“We have a fine modern historian to guide us through the dreamlike maze of 18th-century palace life.” —The Times

“Racy, amusing and informative. She brings the Georgian courts and their personalities to life … extremely enjoyable.” —Literary Review

“Threaded through with the stinging witticisms of 18th-century observers, Worsley's own prose bounces along.” —The Sunday Times

“Now the definitive work on the early Hanoverian court … The depth of Worsley's scholarship is demonstrated by the absence of fudged details. She clarifies points of etiquette and toilette, for example, that most historians of the 18th century only half understand … As in her previous book, Cavalier, Worsley's style is wonderfully readable and her talent for empathy enormous. She always takes a charitable view of superficially obnoxious people and sees half-invisible female figures very clearly … haunts one's imagination.” —The Sunday Telegraph

“An intimate account of life at court that at times reads like an 18th-century version of Heat magazine … an exhilarating but unstable world, described with the relish of a court insider.” —Waterstones Books Quarterly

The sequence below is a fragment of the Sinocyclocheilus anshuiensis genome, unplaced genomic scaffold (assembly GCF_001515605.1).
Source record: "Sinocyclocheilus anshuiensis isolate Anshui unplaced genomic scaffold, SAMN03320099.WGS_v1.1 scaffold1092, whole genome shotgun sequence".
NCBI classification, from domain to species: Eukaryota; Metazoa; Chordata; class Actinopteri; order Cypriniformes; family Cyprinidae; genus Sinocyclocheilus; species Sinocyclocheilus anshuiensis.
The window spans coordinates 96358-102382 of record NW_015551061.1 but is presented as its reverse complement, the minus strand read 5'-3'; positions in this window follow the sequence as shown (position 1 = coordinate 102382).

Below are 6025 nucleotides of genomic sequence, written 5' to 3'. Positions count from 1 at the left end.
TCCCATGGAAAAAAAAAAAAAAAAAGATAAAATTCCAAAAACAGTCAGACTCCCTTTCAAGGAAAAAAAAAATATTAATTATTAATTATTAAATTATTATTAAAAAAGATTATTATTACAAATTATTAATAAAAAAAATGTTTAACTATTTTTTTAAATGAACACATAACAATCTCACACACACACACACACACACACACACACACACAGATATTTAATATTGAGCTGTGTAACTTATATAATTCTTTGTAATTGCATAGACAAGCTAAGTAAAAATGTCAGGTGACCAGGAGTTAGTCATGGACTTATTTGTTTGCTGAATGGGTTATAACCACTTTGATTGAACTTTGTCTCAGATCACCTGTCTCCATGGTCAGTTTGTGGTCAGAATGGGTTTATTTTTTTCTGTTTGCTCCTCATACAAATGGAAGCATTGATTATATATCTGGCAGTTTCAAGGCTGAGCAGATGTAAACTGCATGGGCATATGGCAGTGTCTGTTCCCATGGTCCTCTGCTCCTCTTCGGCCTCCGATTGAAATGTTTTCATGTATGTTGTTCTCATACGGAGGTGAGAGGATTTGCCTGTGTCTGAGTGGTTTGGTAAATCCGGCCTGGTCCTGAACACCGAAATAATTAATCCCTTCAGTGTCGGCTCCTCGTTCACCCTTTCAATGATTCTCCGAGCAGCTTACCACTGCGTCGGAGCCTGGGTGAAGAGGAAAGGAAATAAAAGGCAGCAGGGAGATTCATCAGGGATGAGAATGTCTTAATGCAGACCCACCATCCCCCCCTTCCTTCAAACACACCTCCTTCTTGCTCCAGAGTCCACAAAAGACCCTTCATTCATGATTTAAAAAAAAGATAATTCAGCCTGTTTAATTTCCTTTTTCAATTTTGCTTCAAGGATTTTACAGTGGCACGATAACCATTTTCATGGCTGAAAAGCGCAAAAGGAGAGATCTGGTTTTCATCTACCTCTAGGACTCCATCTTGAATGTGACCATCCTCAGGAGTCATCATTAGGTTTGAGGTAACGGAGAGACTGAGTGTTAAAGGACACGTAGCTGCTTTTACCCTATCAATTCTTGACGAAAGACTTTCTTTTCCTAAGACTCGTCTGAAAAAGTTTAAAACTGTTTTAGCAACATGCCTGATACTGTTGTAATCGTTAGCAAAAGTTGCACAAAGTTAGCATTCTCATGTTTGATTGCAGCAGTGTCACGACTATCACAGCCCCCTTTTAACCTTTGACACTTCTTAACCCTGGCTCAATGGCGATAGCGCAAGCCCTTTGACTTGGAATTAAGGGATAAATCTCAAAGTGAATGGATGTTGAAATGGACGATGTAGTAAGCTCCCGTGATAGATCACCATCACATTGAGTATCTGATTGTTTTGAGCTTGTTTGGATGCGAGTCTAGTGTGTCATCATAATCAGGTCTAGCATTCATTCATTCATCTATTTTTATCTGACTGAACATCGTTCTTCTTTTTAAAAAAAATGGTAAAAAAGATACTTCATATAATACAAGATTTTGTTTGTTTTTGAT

“Worsley's book romps along breezily [and] the stories are fresh.” —The Mail on Sunday

“The kind of captivating history I most enjoy: full of unexpected stories. It makes one look at Kensington Palace in an entirely new light.” —Lady Antonia Fraser

“Lucy Worsley writes with flair and passion about a lost world where smiles could kill and kisses condemn.” —Amanda Foreman

“Compulsively readable … it is impossible not to want to know how they all end up.” —Irish Examiner

“Worsley is Chief Curator for the Historic Royal Palaces and what she doesn't know about Kensington Palace isn't worth reading, and here she tells its lurid and enthralling story with all the flair, panache and vitality of a born raconteur.” —Lancashire Evening Post

“The colourful goings-on at London's Kensington Palace during its heyday in 1714-60 are vividly described by Dr Lucy Worsley … the book is packed with extraordinary characters … most people know little about Georges I and II but Worsley fills that gap.” —Leicester Mercury

“Brings to life the story of Kensington Palace as it was in the eighteenth century, with tales of sexual intrigue and bad behaviour conducted in the glittering drawing rooms and secret passages of this rabbit-warren of a place, where position and rank counted above everything, including personal happiness.” —Angel Magazine

“Engaging and witty, yet also rigorous in its scholarship, Courtiers tells the scandalous stories of Kensington Palace in its Georgian hey-day.” —Andrew Roberts

Product Details
ISBN: 9780802719874
ISBN-10: 0802719872
Publisher: Walker Books
Publication Date: August 17th, 2010
Pages: 432
Language: English